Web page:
We’ll See

“We’ll see”

I had originally thought of this part of my website as a daily blog. However, as you may have noticed it’s been far from daily almost since its inception. Of late I have been posting short pieces, thoughts, comments etc on Facebook and even shorter ones on Tweeter (@dzuckerbrot). So I’ve tended to use this blog for slightly larger or more complex writings.

I think that makes sense. We’ll see.
“We’ll see” — I never realized it had become a slogan, or motto, a kind of mantra for me until my friend Karen pointed it out. It’s a phrase that is for me what “so it goes” was for Vonnegut in Slaughter House Five.

As the great god Wikipedia (no doubt a non-human avatar of ThothHermesMercury, Anansi, Hanuman, et al) tells us in regards to his use of “so it goes” that it’s a literary device where:
The story continually employs the refrain “So it goes” when death, dying, and mortality occur, as a narrative transition to another subject, as a memento mori, as comic relief, and to explain the unexplained. It appears 106 times.”

Wikipedia offers some other uses besides Vonnegut’s.

“So It Goes”
From Wikipedia, the free encyclopedia

So It Goes may refer to:

But enough of Vonnegut lets get back to me. After all whose blog is it anyway?

When Karen pointed out to me that I often ended my part in a discussion with the comment: “we’ll see” I started to consider the implications. What did this mantra or incantation reveal about me. Was I just hedging my bets, did the universe seem so in flux that I was unable, or afraid, to make the simplest of predictions. I decided that was exactly right – it was an acknowledgment of the role of accidents and the limitations of my (and others’) vision.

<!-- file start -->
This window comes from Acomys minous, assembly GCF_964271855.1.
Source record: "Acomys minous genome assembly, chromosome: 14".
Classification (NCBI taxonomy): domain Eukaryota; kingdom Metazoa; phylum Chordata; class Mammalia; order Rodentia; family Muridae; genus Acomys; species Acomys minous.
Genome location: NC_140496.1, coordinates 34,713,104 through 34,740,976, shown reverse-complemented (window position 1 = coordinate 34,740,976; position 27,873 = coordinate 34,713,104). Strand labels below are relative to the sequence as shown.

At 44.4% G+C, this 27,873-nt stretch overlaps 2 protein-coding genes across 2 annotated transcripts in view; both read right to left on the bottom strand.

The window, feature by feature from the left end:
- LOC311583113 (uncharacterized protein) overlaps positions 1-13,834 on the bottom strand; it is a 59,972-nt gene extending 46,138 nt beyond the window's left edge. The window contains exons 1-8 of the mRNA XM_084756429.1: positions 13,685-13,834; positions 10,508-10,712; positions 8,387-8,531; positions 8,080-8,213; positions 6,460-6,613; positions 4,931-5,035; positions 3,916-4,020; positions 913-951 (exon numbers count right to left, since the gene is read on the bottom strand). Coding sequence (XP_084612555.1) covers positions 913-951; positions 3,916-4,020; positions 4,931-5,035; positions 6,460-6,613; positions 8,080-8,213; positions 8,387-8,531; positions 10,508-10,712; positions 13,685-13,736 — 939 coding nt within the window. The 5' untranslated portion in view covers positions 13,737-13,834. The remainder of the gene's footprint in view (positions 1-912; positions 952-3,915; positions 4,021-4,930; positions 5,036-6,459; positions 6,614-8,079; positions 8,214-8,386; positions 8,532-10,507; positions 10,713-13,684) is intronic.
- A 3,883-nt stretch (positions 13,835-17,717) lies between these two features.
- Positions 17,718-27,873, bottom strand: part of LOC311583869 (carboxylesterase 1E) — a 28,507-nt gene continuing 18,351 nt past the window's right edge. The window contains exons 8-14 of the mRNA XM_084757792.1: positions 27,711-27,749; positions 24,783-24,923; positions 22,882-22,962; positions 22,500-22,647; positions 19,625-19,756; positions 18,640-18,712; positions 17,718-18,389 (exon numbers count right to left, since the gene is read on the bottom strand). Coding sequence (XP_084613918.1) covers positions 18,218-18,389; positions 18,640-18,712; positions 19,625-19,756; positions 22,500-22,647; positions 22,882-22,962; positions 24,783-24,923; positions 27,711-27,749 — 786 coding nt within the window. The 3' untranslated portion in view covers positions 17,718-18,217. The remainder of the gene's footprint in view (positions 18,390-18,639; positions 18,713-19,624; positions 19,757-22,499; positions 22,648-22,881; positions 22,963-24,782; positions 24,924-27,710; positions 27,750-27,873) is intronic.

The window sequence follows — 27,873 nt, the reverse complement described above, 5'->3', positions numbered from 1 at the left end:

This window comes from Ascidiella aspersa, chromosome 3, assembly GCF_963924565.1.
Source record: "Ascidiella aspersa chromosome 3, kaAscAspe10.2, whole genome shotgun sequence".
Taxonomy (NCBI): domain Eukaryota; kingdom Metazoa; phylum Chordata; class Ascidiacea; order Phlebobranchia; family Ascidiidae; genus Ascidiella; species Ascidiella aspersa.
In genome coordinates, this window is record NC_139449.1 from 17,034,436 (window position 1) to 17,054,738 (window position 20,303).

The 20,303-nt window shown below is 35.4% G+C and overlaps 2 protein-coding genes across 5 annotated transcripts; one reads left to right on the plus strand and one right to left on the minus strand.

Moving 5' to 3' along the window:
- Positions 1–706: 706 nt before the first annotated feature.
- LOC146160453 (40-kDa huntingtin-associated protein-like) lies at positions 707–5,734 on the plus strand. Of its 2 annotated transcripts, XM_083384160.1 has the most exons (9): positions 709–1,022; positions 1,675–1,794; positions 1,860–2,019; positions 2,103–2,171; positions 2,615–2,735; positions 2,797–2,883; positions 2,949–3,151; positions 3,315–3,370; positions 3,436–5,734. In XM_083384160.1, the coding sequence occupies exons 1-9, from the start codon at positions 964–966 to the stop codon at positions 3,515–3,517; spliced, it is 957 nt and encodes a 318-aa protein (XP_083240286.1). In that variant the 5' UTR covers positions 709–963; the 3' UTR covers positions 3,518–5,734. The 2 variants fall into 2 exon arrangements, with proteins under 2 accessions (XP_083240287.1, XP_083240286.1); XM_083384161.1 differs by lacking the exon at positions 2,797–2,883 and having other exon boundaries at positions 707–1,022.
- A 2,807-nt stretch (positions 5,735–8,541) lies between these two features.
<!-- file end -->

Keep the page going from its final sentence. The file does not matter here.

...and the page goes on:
I don’t know when I started saying “we’ll see”. Perhaps I adopted it from Silo. Certainly it was a phrase that featured in our conversations, where either or both of us might have terminated the proposal, the subject or the discussion with a wry “we’ll see”.
Was it mocking? Was it an acknowledgment of the role of the gods, the fates, the turning cosmic wheel of fortune? Maybe more of a reminder that outcomes depended on what I, or he, or the others, did with what was being proposed.
I believe it was all of that; a verbal knocking on wood, a secular insha’ Allah, or “God willing” and a very healthy reminder that one thing is what people say, another what they do, and in the end not everything depends on our intentions even though their direction may be the only thing that matters in the end.
Sometimes, faced with the monstrosity wrought by naïve faith and fanatic faith, I think of it as a battle-cry for a different kind of faith, one useful for life.
Can something as humble and simple as Silo’s Message really make any headway against the perilous mental plague with its accompanying sturm un drang of growing fanaticism and irrationality?
We’ll see.